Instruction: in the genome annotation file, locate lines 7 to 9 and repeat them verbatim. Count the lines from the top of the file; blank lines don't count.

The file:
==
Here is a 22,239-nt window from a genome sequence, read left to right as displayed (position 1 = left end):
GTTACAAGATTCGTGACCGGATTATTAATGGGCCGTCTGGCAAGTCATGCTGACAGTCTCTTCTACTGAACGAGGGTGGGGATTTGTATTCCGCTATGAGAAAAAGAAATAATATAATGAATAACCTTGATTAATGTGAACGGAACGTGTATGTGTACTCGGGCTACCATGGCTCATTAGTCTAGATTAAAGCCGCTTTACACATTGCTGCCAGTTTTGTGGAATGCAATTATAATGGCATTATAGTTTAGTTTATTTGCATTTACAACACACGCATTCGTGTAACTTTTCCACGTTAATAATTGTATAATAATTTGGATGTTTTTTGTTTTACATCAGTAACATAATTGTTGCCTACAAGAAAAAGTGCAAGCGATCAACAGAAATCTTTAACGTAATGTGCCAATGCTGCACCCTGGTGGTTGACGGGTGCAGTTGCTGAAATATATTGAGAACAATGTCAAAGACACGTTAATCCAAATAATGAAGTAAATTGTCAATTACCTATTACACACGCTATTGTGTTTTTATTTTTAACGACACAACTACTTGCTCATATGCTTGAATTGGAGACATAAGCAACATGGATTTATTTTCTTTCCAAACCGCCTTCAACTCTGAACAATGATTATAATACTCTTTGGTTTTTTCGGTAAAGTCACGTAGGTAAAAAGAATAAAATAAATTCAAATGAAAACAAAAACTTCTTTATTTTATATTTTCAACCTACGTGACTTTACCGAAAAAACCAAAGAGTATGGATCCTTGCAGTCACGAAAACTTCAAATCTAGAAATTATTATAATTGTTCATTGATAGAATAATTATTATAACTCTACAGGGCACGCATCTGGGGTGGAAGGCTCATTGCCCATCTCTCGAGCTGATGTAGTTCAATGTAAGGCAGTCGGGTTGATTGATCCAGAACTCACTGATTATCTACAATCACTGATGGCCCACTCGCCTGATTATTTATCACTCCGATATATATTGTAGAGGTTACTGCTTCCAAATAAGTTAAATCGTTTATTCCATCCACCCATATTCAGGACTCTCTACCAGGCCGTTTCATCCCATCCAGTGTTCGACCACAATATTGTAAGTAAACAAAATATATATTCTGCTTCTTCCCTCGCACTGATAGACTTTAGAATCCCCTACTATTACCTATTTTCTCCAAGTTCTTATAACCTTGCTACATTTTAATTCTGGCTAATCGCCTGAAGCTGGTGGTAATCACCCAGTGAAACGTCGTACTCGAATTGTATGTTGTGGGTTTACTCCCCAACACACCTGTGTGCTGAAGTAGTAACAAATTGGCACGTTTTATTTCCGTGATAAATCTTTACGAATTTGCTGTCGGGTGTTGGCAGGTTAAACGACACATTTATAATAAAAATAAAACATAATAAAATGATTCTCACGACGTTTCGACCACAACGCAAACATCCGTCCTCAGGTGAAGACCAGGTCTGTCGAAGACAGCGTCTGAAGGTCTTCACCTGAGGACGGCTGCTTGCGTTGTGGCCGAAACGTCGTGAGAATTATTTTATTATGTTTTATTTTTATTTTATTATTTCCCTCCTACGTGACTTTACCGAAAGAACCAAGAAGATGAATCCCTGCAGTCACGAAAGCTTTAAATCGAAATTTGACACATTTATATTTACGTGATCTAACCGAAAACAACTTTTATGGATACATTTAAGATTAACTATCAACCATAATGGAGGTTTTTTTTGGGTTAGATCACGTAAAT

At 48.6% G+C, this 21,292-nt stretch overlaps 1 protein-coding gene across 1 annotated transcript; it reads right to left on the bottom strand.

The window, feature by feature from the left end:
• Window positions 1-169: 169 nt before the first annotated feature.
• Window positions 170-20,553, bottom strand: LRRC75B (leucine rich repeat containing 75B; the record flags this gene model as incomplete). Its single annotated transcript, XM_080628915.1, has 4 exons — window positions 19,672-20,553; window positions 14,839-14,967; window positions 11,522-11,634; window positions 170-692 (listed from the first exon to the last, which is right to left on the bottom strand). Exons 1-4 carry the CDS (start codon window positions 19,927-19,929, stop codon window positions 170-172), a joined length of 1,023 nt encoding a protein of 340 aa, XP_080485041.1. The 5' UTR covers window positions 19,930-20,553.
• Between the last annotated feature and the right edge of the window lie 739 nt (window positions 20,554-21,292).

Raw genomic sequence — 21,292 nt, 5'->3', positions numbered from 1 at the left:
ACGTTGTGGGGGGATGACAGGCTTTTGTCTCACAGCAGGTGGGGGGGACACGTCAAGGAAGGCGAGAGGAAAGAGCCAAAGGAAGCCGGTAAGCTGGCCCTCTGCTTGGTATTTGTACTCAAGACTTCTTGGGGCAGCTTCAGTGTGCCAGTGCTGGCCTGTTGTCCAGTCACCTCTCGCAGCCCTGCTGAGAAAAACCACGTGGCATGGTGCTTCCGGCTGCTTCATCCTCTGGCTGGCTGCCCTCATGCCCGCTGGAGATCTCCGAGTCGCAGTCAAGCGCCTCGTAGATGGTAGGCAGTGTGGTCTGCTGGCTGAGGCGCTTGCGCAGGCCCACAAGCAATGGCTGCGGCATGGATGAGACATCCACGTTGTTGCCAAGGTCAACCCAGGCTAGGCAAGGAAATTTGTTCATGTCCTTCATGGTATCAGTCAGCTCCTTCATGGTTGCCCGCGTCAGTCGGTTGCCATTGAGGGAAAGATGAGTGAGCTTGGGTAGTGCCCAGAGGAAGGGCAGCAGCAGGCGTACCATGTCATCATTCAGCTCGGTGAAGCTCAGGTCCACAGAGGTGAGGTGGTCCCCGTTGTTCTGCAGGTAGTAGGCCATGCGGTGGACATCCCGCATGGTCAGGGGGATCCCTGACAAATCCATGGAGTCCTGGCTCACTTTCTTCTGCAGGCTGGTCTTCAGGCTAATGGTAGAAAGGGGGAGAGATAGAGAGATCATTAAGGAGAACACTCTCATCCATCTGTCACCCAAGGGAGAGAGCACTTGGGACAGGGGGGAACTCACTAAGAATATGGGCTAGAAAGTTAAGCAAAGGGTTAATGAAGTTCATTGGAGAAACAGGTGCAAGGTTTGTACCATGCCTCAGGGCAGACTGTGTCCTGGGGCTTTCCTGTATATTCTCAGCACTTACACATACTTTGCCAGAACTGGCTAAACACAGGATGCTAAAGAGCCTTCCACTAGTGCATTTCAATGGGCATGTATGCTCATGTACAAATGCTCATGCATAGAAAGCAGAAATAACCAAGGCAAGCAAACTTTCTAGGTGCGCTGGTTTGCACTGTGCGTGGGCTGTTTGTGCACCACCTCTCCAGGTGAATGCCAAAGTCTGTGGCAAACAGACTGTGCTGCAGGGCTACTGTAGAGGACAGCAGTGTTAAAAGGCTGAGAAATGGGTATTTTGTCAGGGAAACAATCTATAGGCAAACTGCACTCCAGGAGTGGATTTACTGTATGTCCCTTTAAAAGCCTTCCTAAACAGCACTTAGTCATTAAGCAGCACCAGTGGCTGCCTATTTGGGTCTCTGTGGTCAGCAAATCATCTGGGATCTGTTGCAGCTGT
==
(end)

• Between the last annotated feature and the right edge of the window lie 739 nt (window positions 20,554-21,292).

Raw genomic sequence — 21,292 nt, 5'->3', positions numbered from 1 at the left:
ACGTTGTGGGGGGATGACAGGCTTTTGTCTCACAGCAGGTGGGGGGGACACGTCAAGGAAGGCGAGAGGAAAGAGCCAAAGGAAGCCGGTAAGCTGGCCCTCTGCTTGGTATTTGTACTCAAGACTTCTTGGGGCAGCTTCAGTGTGCCAGTGCTGGCCTGTTGTCCAGTCACCTCTCGCAGCCCTGCTGAGAAAAACCACGTGGCATGGTGCTTCCGGCTGCTTCATCCTCTGGCTGGCTGCCCTCATGCCCGCTGGAGATCTCCGAGTCGCAGTCAAGCGCCTCGTAGATGGTAGGCAGTGTGGTCTGCTGGCTGAGGCGCTTGCGCAGGCCCACAAGCAATGGCTGCGGCATGGATGAGACATCCACGTTGTTGCCAAGGTCAACCCAGGCTAGGCAAGGAAATTTGTTCATGTCCTTCATGGTATCAGTCAGCTCCTTCATGGTTGCCCGCGTCAGTCGGTTGCCATTGAGGGAAAGATGAGTGAGCTTGGGTAGTGCCCAGAGGAAGGGCAGCAGCAGGCGTACCATGTCATCATTCAGCTCGGTGAAGCTCAGGTCCACAGAGGTGAGGTGGTCCCCGTTGTTCTGCAGGTAGTAGGCCATGCGGTGGACATCCCGCATGGTCAGGGGGATCCCTGACAAATCCATGGAGTCCTGGCTCACTTTCTTCTGCAGGCTGGTCTTCAGGCTAATGGTAGAAAGGGGGAGAGATAGAGAGATCATTAAGGAGAACACTCTCATCCATCTGTCACCCAAGGGAGAGAGCACTTGGGACAGGGGGGAACTCACTAAGAATATGGGCTAGAAAGTTAAGCAAAGGGTTAATGAAGTTCATTGGAGAAACAGGTGCAAGGTTTGTACCATGCCTCAGGGCAGACTGTGTCCTGGGGCTTTCCTGTATATTCTCAGCACTTACACATACTTTGCCAGAACTGGCTAAACACAGGATGCTAAAGAGCCTTCCACTAGTGCATTTCAATGGGCATGTATGCTCATGTACAAATGCTCATGCATAGAAAGCAGAAATAACCAAGGCAAGCAAACTTTCTAGGTGCGCTGGTTTGCACTGTGCGTGGGCTGTTTGTGCACCACCTCTCCAGGTGAATGCCAAAGTCTGTGGCAAACAGACTGTGCTGCAGGGCTACTGTAGAGGACAGCAGTGTTAAAAGGCTGAGAAATGGGTATTTTGTCAGGGAAACAATCTATAGGCAAACTGCACTCCAGGAGTGGATTTACTGTATGTCCCTTTAAAAGCCTTCCTAAACAGCACTTAGTCATTAAGCAGCACCAGTGGCTGCCTATTTGGGTCTCTGTGGTCAGCAAATCATCTGGGATCTGTTGCAGCTGT